In this retrospective study, we aimed to present the long-term follow-up outcomes for patients with BCS due to BD through clinical findings, laboratory test results, and the determination of vascular involvement.
The data for 402 patients diagnosed with BD (according to the diagnostic criteria for BD given by the international study group in 1990), who received regular follow ups at the rheumatology department at Eskisehir Osmangazi university medical faculty between 1998 and 2014, were evaluated retrospectively (6). Of the 402 patients with BD, 96 (23.9%) had vascular involvement and five (1.2%) were diagnosed as having BCS.
Doppler ultrasound (DUSG) and computed tomography (CT) were used as the first-line imaging modalities for the diagnosis of BCS. Vascular involvement sites causative of BCS were recorded. DUSG and magnetic resonance imaging (MR) or CT (for patients for whom MR was not suitable) were the preferred techniques for the long-term follow up of the patients. Ultrasonography-guided (USG) liver mass biopsies were performed on the patients in whom mass lesions were detected during surveillance (Cases 3 and 4).
The full biochemistry results, complete blood counts, erythrocyte sedimentation rates (ESR), and C-reactive protein (CRP) results for the patients were determined at the initial presentation stage and throughout the follow up. The congenital (protein C [PC], protein S [PS], and antithrombin III [ATIII] levels, and factor V Leiden mutations) and acquired causes (anticardiolipin and lupus antibodies) of thrombophilia were evaluated in all patients initially, at the time of BCS diagnosis. If the levels of PC, PS, and AT III were below the normal range, the study was repeated twice - at both 6 months and 1 year after the initial diagnosis (Cases 2, 3, 4, and 5).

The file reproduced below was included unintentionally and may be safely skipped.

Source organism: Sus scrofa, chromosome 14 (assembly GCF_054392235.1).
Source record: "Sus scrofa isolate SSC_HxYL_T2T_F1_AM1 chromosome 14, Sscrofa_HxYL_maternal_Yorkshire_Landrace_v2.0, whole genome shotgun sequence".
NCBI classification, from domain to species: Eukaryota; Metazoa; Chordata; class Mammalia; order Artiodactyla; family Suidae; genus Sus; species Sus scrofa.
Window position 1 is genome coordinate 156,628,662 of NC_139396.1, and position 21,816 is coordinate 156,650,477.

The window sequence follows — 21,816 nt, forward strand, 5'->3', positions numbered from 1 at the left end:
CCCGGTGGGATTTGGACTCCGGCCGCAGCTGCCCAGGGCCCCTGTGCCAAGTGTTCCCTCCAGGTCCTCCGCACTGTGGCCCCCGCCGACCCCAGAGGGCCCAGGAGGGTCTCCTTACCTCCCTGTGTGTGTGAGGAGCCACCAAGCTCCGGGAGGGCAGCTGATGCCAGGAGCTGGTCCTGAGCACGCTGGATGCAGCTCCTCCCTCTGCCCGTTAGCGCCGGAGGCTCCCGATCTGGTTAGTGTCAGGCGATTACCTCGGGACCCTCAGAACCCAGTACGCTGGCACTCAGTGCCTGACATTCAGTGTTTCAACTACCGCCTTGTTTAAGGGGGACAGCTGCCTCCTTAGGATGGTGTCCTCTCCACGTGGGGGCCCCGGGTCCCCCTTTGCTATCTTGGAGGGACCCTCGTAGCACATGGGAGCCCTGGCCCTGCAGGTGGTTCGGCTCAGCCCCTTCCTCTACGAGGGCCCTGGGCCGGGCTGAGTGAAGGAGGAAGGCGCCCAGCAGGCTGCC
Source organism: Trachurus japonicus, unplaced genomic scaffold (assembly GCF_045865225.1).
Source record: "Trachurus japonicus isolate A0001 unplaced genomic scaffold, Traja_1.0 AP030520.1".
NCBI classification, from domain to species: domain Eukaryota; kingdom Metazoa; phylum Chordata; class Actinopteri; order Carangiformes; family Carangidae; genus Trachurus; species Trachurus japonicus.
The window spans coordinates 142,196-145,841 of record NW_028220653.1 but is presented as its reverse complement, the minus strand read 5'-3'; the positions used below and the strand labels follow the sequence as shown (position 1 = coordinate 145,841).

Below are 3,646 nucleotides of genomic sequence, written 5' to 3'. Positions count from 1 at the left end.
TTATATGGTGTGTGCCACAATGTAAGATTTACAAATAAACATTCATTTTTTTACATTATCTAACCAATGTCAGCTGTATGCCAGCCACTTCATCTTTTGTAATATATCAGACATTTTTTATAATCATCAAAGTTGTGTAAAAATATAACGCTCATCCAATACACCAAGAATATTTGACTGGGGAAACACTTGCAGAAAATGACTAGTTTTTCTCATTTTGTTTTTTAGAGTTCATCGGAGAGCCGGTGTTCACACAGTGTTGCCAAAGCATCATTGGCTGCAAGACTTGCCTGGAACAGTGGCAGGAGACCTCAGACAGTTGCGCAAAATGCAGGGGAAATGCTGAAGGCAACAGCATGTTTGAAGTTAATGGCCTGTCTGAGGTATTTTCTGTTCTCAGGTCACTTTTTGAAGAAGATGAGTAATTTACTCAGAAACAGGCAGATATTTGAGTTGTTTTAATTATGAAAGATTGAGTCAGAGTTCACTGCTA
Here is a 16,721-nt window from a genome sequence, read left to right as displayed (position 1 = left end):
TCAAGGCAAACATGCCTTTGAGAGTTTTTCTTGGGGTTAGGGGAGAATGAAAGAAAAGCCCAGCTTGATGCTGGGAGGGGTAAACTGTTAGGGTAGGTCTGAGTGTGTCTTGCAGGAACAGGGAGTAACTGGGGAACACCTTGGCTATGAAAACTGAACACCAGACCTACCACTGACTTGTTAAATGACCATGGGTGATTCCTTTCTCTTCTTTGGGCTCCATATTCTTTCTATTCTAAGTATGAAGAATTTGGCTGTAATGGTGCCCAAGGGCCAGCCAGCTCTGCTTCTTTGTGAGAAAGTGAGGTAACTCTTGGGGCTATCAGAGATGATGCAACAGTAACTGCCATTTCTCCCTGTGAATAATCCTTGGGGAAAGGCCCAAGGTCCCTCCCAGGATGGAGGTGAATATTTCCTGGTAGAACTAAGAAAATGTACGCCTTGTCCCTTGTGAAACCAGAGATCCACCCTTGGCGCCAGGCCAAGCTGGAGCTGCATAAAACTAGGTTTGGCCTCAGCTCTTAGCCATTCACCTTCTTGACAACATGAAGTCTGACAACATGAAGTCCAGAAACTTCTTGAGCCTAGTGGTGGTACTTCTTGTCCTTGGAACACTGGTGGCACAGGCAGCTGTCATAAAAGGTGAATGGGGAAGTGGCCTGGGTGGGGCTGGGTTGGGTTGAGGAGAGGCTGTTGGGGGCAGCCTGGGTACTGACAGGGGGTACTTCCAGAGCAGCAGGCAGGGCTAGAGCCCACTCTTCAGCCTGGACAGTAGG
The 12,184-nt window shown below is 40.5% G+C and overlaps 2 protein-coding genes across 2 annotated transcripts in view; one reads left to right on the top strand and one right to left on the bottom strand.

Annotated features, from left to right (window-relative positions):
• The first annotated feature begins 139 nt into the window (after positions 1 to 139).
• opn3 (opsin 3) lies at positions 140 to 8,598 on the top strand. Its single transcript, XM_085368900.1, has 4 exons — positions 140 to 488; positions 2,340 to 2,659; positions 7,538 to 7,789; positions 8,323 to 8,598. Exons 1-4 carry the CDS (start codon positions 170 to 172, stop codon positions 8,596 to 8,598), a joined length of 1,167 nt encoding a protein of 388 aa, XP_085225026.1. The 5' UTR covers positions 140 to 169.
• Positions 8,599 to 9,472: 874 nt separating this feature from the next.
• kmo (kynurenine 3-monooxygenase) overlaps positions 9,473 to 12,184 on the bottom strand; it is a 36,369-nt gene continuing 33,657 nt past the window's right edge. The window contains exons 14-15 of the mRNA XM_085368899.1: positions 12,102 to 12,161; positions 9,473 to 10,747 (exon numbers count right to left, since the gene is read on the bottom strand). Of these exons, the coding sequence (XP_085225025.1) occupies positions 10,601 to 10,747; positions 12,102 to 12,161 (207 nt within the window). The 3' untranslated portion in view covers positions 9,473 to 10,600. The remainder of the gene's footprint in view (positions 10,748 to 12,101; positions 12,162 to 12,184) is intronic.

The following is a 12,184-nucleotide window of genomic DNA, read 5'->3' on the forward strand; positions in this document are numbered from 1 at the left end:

The activity of the BD at the time of BCS diagnosis was determined using the European BD activity index (7).
For the detection of long-term complications, the patients were monitored via physical examinations, laboratory investigations, imaging modalities, and endoscopies.
4.1. Demographics and Clinical Findings
The patients were aged between 23 and 54, and all five were male. The duration of BD in the patients ranged from 1 to 24 years (median: 12.4 years). The interval between the onset of BD and the development of BCS ranged from 1 to 8 years (mean: 3.8 years). The diagnostic age for BCS ranged from 21 to 38 years.
All the patients had genital ulcers, deep vein thrombosis (DVT), superficial thrombophlebitis (STP), and skin involvement at the time of diagnosis. No ocular involvement was detected. The patients presented with hepatomegaly, abdominal pain, ascites, and mild or moderate hyperbilirubinemia, leading to a diagnosis of BCS. The diagnoses of BD and BCS were made simultaneously in two of the patients (Cases 1 and 4). A family history was determined in Cases 3 and 4.
4.2. Laboratory Findings